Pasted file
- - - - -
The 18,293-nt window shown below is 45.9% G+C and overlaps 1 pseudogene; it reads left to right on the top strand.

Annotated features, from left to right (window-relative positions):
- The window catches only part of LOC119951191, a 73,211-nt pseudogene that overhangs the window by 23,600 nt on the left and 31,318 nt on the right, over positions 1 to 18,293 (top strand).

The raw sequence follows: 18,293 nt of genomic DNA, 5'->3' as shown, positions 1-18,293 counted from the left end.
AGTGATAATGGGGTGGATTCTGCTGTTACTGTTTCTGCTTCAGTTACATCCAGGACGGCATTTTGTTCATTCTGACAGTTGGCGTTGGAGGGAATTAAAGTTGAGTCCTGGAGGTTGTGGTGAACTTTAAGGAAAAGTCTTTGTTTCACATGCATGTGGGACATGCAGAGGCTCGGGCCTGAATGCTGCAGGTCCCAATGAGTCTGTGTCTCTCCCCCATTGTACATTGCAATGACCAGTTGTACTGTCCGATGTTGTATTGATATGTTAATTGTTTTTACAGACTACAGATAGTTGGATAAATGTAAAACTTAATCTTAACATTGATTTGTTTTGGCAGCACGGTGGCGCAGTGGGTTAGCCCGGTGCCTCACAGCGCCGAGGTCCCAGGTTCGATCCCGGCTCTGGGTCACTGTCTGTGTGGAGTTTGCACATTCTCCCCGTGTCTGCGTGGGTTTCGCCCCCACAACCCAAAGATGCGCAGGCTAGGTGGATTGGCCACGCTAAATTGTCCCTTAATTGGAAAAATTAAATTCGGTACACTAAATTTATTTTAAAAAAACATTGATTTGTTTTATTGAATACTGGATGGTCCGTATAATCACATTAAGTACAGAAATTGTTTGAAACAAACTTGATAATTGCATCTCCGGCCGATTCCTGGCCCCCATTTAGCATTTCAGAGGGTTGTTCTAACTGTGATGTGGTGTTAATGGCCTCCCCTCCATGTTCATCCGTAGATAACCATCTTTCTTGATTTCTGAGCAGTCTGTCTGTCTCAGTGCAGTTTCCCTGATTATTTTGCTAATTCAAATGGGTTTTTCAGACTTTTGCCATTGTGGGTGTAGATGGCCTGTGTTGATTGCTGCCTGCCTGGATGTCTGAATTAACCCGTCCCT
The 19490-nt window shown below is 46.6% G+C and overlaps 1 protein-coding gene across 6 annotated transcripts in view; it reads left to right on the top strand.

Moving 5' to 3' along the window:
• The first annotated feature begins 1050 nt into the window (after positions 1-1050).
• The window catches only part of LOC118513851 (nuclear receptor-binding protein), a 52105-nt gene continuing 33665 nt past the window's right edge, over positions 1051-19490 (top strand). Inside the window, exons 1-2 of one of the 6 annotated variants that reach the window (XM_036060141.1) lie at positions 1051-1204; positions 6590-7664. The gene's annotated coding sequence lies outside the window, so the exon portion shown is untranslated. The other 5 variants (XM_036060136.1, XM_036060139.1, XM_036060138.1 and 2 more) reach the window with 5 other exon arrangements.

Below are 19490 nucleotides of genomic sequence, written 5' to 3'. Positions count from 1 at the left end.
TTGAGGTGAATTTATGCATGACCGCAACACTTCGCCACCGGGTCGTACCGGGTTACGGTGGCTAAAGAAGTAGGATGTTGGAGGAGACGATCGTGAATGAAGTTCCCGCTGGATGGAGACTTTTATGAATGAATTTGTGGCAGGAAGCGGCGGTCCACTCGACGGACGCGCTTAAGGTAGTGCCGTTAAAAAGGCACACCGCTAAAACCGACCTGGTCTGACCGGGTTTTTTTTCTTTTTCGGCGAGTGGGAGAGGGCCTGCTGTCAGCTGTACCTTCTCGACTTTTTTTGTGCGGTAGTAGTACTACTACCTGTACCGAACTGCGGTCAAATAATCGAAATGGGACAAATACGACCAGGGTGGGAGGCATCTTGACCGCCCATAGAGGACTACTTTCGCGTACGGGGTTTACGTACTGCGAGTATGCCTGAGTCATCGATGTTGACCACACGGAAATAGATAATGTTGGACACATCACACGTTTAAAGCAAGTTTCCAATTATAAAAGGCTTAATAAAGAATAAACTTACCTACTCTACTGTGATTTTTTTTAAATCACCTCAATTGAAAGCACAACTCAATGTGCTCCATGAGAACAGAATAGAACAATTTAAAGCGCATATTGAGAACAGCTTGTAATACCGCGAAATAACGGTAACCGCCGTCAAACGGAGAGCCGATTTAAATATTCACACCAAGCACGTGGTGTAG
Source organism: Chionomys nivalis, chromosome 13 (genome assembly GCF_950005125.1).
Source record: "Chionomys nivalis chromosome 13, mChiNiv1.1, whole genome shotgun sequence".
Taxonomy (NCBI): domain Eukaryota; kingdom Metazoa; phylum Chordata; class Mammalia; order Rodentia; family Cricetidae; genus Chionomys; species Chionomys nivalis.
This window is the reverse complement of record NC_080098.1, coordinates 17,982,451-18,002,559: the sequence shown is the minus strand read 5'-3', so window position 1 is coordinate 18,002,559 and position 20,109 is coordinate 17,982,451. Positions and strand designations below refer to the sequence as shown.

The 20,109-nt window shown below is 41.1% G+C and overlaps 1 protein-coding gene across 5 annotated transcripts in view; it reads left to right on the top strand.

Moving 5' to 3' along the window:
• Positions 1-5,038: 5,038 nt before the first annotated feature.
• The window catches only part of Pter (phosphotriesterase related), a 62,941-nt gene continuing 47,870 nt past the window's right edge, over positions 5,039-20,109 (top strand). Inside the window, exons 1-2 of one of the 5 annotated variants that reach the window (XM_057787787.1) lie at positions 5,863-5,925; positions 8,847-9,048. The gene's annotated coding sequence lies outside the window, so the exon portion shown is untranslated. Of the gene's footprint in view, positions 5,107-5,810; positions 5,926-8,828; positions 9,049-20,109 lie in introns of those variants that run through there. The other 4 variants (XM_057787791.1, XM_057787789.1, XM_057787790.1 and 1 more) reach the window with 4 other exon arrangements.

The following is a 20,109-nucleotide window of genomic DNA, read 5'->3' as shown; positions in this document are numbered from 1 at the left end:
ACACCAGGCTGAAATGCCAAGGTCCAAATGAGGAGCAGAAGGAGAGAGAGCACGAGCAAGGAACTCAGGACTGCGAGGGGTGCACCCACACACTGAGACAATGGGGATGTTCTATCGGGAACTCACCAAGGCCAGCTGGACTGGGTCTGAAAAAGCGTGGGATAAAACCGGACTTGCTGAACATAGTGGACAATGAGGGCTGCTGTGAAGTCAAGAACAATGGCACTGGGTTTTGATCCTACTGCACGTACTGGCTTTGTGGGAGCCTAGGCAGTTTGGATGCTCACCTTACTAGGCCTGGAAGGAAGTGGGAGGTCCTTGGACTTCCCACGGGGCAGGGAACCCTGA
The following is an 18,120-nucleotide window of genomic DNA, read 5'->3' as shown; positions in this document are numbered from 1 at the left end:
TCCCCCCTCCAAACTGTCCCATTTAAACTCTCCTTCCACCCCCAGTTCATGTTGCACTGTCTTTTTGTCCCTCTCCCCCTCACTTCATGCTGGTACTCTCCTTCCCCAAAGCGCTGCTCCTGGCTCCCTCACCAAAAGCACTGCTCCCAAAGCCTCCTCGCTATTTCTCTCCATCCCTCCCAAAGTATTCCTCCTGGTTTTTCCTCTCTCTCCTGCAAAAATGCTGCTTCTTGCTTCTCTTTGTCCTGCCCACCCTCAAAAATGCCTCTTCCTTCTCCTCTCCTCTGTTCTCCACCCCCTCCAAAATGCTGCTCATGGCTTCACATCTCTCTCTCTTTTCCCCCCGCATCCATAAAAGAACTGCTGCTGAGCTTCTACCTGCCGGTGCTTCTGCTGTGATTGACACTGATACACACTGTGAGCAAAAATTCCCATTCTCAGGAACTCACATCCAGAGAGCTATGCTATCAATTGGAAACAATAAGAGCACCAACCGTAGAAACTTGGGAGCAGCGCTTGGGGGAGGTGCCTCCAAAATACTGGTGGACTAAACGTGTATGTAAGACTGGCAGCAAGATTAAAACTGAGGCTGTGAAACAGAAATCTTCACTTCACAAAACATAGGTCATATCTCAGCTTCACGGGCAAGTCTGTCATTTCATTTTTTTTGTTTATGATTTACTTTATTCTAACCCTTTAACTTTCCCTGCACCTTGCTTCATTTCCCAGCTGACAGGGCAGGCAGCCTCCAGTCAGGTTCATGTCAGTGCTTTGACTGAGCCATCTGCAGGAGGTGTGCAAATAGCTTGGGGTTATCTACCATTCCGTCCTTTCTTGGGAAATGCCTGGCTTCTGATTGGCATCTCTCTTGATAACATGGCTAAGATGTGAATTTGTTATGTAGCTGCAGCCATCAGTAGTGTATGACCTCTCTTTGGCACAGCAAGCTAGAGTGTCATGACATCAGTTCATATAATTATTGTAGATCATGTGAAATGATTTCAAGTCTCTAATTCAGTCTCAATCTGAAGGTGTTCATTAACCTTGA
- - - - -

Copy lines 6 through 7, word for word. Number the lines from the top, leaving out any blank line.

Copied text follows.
The 19490-nt window shown below is 46.6% G+C and overlaps 1 protein-coding gene across 6 annotated transcripts in view; it reads left to right on the top strand.

Moving 5' to 3' along the window: